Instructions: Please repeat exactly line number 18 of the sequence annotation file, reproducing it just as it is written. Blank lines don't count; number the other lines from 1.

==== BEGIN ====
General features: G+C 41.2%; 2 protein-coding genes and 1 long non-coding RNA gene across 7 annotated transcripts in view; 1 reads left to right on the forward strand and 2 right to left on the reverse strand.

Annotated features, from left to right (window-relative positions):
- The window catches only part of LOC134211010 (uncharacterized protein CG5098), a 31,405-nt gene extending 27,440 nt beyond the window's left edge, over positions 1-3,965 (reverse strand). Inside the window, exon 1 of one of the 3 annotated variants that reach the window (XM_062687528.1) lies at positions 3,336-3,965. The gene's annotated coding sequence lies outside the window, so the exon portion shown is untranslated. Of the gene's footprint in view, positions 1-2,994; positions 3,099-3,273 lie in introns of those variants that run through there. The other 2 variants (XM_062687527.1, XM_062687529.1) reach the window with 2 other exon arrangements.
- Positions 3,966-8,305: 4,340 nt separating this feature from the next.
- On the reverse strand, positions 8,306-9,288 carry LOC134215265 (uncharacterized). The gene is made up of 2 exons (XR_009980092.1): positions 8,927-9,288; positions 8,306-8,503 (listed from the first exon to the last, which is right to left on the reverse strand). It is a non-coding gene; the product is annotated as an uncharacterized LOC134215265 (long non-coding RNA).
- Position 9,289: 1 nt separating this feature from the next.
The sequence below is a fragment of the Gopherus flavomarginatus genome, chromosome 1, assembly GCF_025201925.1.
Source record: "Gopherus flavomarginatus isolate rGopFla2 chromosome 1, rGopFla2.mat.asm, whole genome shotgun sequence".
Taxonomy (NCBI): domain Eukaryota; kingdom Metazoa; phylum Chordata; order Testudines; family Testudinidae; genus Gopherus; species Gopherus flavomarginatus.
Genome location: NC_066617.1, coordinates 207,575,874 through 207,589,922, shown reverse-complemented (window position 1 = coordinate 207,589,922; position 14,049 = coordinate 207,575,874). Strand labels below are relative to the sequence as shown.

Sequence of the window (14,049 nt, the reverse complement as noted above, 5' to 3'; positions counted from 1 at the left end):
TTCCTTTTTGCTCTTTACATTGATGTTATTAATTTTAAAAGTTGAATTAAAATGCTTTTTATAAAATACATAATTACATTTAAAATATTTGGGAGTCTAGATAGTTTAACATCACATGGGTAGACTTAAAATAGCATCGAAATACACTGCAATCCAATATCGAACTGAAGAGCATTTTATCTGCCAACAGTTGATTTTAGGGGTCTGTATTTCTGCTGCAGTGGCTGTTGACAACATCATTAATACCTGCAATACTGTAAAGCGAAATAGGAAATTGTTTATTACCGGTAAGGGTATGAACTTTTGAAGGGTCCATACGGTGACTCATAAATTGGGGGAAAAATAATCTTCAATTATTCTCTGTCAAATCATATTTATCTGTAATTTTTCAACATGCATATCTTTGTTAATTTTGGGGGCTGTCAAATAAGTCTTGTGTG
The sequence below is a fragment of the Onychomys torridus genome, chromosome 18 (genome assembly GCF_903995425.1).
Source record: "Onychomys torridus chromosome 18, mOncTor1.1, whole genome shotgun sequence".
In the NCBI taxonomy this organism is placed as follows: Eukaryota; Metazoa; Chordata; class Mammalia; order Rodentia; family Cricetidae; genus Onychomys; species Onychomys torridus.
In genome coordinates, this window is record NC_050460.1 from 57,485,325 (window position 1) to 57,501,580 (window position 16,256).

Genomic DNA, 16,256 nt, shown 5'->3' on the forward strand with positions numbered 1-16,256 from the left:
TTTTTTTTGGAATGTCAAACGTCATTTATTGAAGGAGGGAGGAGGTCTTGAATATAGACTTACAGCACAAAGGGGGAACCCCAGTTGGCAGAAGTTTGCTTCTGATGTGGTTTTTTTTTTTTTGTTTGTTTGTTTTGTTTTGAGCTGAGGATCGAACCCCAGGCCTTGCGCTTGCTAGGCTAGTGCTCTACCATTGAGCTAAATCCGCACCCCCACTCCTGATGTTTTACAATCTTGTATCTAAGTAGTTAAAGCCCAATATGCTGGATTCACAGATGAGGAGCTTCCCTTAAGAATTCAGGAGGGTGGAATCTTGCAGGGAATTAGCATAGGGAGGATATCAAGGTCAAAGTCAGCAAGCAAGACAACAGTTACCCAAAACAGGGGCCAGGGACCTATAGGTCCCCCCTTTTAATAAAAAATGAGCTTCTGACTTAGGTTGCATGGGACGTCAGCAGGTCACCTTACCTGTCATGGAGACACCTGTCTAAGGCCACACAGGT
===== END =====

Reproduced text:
TTTTTTTTGGAATGTCAAACGTCATTTATTGAAGGAGGGAGGAGGTCTTGAATATAGACTTACAGCACAAAGGGGGAACCCCAGTTGGCAGAAGTTTGCTTCTGATGTGGTTTTTTTTTTTTTGTTTGTTTGTTTTGTTTTGAGCTGAGGATCGAACCCCAGGCCTTGCGCTTGCTAGGCTAGTGCTCTACCATTGAGCTAAATCCGCACCCCCACTCCTGATGTTTTACAATCTTGTATCTAAGTAGTTAAAGCCCAATATGCTGGATTCACAGATGAGGAGCTTCCCTTAAGAATTCAGGAGGGTGGAATCTTGCAGGGAATTAGCATAGGGAGGATATCAAGGTCAAAGTCAGCAAGCAAGACAACAGTTACCCAAAACAGGGGCCAGGGACCTATAGGTCCCCCCTTTTAATAAAAAATGAGCTTCTGACTTAGGTTGCATGGGACGTCAGCAGGTCACCTTACCTGTCATGGAGACACCTGTCTAAGGCCACACAGGT